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Math Help - Real Analysis Proof

  1. #1
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    Real Analysis Proof

    Prove that any finite set has a maximum and a minimum.
    I know that I have to prove this using mathematical induction...
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    I mean a finite set of real numbers.
    I can use the field axioms, order axioms, absolute value, the completeness axiom, archimedean property, and density of the rationals to prove this.
    I know I need to know that such a finite set of real numbers must be bounded above. I know I need to use the completeness axiom so that the set has a least upper bound. I think that I need to show that the LUB belongs to the set??? I just cant pull it all together...
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  3. #3
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    Quote Originally Posted by bearej50 View Post
    I mean a finite set of real numbers.
    I can use the field axioms, order axioms, absolute value, the completeness axiom, archimedean property, and density of the rationals to prove this.
    I know I need to know that such a finite set of real numbers must be bounded above. I know I need to use the completeness axiom so that the set has a least upper bound. I think that I need to show that the LUB belongs to the set??? I just cant pull it all together...
    Here is a completely different approach.
    Lemma: If \lambda  = \sup (A)\;\& \;\lambda  \notin A then A is infinite.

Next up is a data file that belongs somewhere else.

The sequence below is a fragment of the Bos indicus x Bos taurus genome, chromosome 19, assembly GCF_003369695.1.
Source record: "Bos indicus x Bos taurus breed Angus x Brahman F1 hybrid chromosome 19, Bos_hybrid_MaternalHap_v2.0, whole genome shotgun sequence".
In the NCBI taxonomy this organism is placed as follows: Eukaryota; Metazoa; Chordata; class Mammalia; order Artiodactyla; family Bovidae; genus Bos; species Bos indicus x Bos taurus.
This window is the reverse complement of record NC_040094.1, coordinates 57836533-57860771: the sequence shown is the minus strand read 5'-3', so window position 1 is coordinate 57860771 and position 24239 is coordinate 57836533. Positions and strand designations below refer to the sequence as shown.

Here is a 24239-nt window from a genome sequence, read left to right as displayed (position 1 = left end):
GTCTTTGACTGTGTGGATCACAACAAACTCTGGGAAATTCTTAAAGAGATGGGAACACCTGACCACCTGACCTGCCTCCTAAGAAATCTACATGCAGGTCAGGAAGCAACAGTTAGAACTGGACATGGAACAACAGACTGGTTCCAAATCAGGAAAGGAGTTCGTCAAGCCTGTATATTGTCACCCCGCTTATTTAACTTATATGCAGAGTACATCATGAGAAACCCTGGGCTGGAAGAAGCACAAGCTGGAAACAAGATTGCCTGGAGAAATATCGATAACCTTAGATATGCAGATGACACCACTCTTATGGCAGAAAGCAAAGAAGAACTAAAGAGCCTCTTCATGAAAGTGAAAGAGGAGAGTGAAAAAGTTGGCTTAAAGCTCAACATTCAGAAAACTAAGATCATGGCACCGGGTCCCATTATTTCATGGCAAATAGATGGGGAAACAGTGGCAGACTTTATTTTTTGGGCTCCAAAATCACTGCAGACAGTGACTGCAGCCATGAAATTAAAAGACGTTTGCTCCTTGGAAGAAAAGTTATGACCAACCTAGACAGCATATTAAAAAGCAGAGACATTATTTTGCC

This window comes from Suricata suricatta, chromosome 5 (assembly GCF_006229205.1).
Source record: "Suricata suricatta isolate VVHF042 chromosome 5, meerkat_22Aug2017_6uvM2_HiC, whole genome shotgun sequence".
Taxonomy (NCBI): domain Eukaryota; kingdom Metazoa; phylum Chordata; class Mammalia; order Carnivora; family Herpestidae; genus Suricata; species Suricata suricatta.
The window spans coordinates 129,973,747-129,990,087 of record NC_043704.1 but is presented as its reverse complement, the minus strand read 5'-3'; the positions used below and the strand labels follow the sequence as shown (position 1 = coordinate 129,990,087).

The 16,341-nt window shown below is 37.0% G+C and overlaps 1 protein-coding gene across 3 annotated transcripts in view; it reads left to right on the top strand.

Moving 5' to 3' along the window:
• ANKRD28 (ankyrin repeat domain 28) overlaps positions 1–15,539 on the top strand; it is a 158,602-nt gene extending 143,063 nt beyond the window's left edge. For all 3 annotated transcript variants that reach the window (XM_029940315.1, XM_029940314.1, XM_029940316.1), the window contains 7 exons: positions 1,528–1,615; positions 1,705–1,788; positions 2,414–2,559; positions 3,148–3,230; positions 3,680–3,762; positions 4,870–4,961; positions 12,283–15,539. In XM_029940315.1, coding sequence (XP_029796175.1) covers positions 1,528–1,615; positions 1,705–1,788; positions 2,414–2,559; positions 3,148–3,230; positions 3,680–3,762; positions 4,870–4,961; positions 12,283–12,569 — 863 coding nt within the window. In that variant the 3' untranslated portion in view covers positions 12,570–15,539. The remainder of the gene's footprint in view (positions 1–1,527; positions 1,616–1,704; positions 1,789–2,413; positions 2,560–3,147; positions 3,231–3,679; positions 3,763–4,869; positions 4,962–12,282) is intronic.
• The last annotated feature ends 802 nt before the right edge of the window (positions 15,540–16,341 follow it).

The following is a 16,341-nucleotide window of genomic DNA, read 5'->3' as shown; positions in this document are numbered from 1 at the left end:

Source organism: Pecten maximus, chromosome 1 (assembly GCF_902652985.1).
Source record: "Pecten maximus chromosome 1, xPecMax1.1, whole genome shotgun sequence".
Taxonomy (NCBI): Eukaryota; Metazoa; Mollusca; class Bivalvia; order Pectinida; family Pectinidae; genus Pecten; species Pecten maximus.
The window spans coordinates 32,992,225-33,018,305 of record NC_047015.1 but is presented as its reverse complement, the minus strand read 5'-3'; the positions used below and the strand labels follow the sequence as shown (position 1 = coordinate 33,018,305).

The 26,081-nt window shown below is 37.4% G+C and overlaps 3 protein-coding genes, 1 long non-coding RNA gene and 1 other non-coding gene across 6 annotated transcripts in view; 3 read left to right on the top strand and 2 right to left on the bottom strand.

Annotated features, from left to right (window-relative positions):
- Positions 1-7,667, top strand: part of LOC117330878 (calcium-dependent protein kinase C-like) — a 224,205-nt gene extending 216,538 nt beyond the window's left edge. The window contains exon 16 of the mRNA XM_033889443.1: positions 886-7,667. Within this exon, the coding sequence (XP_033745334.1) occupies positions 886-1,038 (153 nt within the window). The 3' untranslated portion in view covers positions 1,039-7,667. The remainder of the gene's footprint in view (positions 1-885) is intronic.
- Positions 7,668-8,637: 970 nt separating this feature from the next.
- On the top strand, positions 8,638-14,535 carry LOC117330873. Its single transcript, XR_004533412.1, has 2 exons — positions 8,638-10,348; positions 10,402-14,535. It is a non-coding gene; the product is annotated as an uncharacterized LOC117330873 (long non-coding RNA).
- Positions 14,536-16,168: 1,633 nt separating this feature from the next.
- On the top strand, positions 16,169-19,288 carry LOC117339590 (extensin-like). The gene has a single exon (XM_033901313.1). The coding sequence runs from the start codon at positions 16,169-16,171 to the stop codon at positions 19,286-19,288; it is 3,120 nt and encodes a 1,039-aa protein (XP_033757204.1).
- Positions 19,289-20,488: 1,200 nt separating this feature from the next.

Proof: \lambda  - 1 is not an upper bound for A.
    So \left( {\exists a_1  \in A} \right)\left[ {\lambda  - 1 < a_1  < \lambda } \right]\;\& \;\left( {\exists a_2  \in A} \right)\left[ {a_1  < a_2  < \lambda } \right].
    Moreover, n \geqslant 3\; \Rightarrow \;\left( {\exists a_n  \in A} \right)\left[ {a_{n - 1}  < a_n  < \lambda } \right].

    Now, in your proof you know there is least upper bound.
    What would happen if it did not belong to the set?
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  4. #4
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    HOW do you know there is a lub? Wouldn't you have to prove that a finite set has an upper bound first? I don't see that you need to use completeness on a finite set. Use induction on the size of the set:

    Given two numbers, a, b, it is simple to determine which is larger and which is smaller. That is min(a,b) and max(a,b) always exists.

    If S is contains a single number then that number IS both the max and min.

    Assume that every set with k members has both a max and min and let S be a set with k+1 points. Let a be any member of S. Then S\{a} contains n-1 points and so has max \alpha and \beta. Then the max of S is max{ \alpha, a} and the min of S is min \beta, b}.
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